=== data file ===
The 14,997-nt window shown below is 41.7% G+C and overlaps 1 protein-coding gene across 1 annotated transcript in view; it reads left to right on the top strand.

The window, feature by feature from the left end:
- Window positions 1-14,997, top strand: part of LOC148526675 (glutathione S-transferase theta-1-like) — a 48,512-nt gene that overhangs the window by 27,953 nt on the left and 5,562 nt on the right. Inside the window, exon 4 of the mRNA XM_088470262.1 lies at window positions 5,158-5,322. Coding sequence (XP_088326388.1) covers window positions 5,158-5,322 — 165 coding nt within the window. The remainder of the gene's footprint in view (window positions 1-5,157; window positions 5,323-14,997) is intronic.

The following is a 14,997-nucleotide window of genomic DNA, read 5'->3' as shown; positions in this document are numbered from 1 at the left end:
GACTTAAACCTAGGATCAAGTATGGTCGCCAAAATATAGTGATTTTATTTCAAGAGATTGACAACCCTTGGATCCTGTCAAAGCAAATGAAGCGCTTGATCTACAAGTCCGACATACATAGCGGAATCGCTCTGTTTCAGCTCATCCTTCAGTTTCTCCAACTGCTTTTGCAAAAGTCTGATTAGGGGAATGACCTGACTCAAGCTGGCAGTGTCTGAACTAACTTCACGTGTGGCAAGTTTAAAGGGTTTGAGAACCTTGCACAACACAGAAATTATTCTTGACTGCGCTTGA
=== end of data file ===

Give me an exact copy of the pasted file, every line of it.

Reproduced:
The 14,997-nt window shown below is 41.7% G+C and overlaps 1 protein-coding gene across 1 annotated transcript in view; it reads left to right on the top strand.

The window, feature by feature from the left end:
- Window positions 1-14,997, top strand: part of LOC148526675 (glutathione S-transferase theta-1-like) — a 48,512-nt gene that overhangs the window by 27,953 nt on the left and 5,562 nt on the right. Inside the window, exon 4 of the mRNA XM_088470262.1 lies at window positions 5,158-5,322. Coding sequence (XP_088326388.1) covers window positions 5,158-5,322 — 165 coding nt within the window. The remainder of the gene's footprint in view (window positions 1-5,157; window positions 5,323-14,997) is intronic.

The following is a 14,997-nucleotide window of genomic DNA, read 5'->3' as shown; positions in this document are numbered from 1 at the left end:
GACTTAAACCTAGGATCAAGTATGGTCGCCAAAATATAGTGATTTTATTTCAAGAGATTGACAACCCTTGGATCCTGTCAAAGCAAATGAAGCGCTTGATCTACAAGTCCGACATACATAGCGGAATCGCTCTGTTTCAGCTCATCCTTCAGTTTCTCCAACTGCTTTTGCAAAAGTCTGATTAGGGGAATGACCTGACTCAAGCTGGCAGTGTCTGAACTAACTTCACGTGTGGCAAGTTTAAAGGGTTTGAGAACCTTGCACAACACAGAAATTATTCTTGACTGCGCTTGA